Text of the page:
Ecuadorians are heading to the polls on Sunday to elect a new leader to replace Rafael Correa, the country’s current and longest-serving president.
His former vice president, wheelchair-bound Lenin Moreno, is the current front-runner.
CGTN’s Dan Collyns reports.
Top three candidates compete for presidency in EcuadorEcuadorians are heading to the polls on Sunday to elect a new leader to replace Rafael Correa, the country’s current and longest-serving president. His former vice president, wheelchair-bound Lenin Moreno, is the current front-runner. CGTN's Dan Collyns reports.
As a champion of education opportunities and rights of disabled people, Moreno is popular. However, opinion polls indicate that he’s unlikely to win in the first round.
His style is less confrontational than his predecessor and some observers say Moreno may drop some of Correa’s less popular policies.
Lenin Moreno could be Ecuador’s first paraplegic president. Nevertheless, his lead is challenged by rising unemployment and a sluggish economy which is fueling support for the opposition’s pledge to create jobs and cut taxes.
Former Banker Guillermo Lasso is riding a wave is anti-Correa sentiment and Moreno’s closest rival in the poll.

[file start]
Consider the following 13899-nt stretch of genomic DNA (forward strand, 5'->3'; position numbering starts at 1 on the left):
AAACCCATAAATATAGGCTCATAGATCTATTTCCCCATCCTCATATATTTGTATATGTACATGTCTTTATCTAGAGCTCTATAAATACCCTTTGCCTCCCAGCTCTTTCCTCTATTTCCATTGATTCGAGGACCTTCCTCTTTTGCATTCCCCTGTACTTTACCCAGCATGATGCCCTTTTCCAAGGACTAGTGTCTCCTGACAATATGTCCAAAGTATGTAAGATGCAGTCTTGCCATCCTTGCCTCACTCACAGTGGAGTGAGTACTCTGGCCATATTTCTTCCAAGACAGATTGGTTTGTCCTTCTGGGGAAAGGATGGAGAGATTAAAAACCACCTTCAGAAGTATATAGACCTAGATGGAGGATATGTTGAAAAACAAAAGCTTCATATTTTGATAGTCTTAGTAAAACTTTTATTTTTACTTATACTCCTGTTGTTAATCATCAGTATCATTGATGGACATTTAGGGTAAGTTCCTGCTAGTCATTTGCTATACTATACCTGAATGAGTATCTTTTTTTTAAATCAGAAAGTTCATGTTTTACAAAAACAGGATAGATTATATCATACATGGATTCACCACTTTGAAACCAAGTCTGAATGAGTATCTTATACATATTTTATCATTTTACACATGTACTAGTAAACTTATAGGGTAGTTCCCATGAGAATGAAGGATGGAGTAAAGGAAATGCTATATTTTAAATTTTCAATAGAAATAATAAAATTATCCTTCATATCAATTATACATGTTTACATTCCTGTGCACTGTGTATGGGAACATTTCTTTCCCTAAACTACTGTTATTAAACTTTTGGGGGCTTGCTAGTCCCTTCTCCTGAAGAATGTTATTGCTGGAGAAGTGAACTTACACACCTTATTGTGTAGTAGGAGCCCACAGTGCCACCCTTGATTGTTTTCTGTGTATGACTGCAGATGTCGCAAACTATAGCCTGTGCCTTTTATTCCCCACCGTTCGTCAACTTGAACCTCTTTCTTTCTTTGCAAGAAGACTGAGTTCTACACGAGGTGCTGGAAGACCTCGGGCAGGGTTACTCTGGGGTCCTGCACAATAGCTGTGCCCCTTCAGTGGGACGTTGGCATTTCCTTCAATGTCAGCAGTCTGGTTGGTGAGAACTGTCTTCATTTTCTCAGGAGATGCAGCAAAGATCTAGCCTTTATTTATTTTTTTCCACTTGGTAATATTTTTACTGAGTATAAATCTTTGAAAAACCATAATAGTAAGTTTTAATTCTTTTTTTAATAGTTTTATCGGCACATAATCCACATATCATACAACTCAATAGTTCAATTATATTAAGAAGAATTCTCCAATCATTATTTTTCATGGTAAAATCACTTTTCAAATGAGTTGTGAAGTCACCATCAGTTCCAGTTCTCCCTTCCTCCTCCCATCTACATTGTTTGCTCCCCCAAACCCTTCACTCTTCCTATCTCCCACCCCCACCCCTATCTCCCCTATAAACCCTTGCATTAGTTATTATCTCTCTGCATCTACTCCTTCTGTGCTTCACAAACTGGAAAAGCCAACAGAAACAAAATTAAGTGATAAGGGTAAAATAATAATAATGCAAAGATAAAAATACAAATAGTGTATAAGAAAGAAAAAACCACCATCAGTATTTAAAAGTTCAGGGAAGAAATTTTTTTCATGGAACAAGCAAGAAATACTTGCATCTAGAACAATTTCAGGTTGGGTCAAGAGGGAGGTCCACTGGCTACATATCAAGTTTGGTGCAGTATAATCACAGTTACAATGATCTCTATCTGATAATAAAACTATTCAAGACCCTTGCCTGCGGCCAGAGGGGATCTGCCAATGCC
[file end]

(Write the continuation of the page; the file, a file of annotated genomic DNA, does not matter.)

Lasso’s campaign has capitalized on corruption allegations leveled against key figures in Correa’s administration.
“In the Ecuadorian family, the conversations are about the lack of work, fear about the future of Ecuador, they also talk about the corruption that reigns in Ecuador, that’s why we have to vote for change so we can fight against corruption,” Lasso said. His supporters say Ecuador needs new leadership.
“We are tired of the corruption, we are tired of knowing there’s no justice, that the citizens don’t have guarantees so we want to vote for change, we want a change for our country,” Lasso supporter Nancy Vargas said.
Running third in the polls is Cynthia Viteri, who has pledged to cut taxes and slash excessive government spending which has saddled Ecuador in debt.
Mired in recession, Ecuador has struggled after oil prices plummeted in 2015. Regardless of who wins, many voters say Correa’s legacy of radical social and political reforms will be hard to undo.